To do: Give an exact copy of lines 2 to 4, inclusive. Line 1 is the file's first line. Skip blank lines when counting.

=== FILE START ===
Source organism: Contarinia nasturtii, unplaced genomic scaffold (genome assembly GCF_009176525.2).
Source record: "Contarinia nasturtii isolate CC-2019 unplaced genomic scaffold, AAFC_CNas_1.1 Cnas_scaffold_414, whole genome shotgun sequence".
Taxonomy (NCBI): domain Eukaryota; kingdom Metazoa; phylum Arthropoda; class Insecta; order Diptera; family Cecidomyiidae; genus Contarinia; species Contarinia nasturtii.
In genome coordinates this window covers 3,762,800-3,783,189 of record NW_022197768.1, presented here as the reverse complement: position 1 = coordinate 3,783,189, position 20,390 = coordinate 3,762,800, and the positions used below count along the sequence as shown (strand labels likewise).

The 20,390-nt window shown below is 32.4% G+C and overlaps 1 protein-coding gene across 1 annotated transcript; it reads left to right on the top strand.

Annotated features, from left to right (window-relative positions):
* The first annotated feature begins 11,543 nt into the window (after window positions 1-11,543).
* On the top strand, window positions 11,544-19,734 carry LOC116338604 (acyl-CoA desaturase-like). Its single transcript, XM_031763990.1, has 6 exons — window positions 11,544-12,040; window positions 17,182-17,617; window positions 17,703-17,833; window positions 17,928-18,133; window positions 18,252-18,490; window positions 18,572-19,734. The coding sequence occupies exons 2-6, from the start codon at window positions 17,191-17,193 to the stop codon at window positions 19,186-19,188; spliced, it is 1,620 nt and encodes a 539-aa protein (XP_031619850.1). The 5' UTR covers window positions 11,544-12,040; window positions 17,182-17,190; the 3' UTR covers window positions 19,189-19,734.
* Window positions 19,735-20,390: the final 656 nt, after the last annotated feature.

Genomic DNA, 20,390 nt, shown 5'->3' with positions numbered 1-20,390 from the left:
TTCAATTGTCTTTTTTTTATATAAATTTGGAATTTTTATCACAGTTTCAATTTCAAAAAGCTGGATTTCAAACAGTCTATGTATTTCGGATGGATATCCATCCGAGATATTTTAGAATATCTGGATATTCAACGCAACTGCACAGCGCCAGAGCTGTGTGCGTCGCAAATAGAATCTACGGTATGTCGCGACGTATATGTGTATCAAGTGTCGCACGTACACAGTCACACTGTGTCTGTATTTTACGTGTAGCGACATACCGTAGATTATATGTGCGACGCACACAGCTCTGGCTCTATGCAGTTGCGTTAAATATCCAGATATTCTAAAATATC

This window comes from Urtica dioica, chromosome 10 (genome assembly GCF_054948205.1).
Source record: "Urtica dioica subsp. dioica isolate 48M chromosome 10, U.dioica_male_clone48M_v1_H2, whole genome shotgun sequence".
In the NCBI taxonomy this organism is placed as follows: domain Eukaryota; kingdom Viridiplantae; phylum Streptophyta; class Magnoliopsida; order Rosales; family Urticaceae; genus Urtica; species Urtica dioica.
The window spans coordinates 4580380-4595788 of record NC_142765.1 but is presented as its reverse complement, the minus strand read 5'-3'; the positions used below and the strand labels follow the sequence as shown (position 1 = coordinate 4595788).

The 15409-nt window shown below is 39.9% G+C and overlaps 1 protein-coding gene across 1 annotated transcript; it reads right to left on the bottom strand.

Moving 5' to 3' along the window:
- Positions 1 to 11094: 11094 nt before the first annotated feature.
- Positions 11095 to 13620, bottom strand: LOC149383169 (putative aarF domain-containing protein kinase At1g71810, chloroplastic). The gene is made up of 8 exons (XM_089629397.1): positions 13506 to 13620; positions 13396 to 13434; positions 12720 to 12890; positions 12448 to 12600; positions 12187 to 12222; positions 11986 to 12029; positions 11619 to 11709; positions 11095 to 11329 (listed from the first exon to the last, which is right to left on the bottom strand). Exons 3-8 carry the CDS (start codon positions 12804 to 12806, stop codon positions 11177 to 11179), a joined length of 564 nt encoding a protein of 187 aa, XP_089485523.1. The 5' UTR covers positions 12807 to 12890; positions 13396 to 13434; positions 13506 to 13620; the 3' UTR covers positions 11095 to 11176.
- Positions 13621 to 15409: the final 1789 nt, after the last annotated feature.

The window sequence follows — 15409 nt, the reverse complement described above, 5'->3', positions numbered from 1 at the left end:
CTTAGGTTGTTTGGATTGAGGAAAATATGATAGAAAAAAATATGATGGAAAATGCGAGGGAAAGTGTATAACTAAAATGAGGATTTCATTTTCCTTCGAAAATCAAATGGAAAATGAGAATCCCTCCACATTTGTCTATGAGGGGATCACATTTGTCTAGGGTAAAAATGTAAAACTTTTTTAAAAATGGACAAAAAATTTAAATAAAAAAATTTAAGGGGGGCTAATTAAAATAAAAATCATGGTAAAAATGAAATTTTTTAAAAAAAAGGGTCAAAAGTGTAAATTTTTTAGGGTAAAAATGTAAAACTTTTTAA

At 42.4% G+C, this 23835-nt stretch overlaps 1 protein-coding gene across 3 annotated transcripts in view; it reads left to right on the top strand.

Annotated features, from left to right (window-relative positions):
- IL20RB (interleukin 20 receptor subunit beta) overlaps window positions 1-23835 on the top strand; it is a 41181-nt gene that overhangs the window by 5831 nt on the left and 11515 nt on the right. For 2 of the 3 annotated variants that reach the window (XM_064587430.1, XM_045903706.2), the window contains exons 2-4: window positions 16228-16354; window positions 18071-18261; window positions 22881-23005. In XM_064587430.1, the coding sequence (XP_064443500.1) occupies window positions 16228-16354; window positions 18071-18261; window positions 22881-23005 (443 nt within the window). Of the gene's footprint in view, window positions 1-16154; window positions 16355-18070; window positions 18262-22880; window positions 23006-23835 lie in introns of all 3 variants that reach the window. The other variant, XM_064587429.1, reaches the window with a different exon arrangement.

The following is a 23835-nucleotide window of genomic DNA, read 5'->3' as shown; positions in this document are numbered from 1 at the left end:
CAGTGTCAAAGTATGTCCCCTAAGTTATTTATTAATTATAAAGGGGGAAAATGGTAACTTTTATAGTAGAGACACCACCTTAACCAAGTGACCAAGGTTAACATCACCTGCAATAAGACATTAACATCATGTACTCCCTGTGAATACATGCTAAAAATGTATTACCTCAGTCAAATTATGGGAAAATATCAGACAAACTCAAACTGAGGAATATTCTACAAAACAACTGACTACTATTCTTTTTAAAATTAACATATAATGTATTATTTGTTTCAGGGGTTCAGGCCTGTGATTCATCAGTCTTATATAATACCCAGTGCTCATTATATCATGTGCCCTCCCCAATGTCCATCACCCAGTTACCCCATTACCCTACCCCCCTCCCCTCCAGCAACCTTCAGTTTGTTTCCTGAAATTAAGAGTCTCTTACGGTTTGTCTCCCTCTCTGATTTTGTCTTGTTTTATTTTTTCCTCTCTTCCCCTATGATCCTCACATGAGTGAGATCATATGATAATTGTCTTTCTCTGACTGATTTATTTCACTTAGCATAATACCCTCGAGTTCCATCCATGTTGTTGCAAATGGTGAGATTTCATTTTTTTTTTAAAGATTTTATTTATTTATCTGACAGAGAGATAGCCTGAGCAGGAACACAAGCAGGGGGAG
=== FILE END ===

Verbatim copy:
Source record: "Contarinia nasturtii isolate CC-2019 unplaced genomic scaffold, AAFC_CNas_1.1 Cnas_scaffold_414, whole genome shotgun sequence".
Taxonomy (NCBI): domain Eukaryota; kingdom Metazoa; phylum Arthropoda; class Insecta; order Diptera; family Cecidomyiidae; genus Contarinia; species Contarinia nasturtii.
In genome coordinates this window covers 3,762,800-3,783,189 of record NW_022197768.1, presented here as the reverse complement: position 1 = coordinate 3,783,189, position 20,390 = coordinate 3,762,800, and the positions used below count along the sequence as shown (strand labels likewise).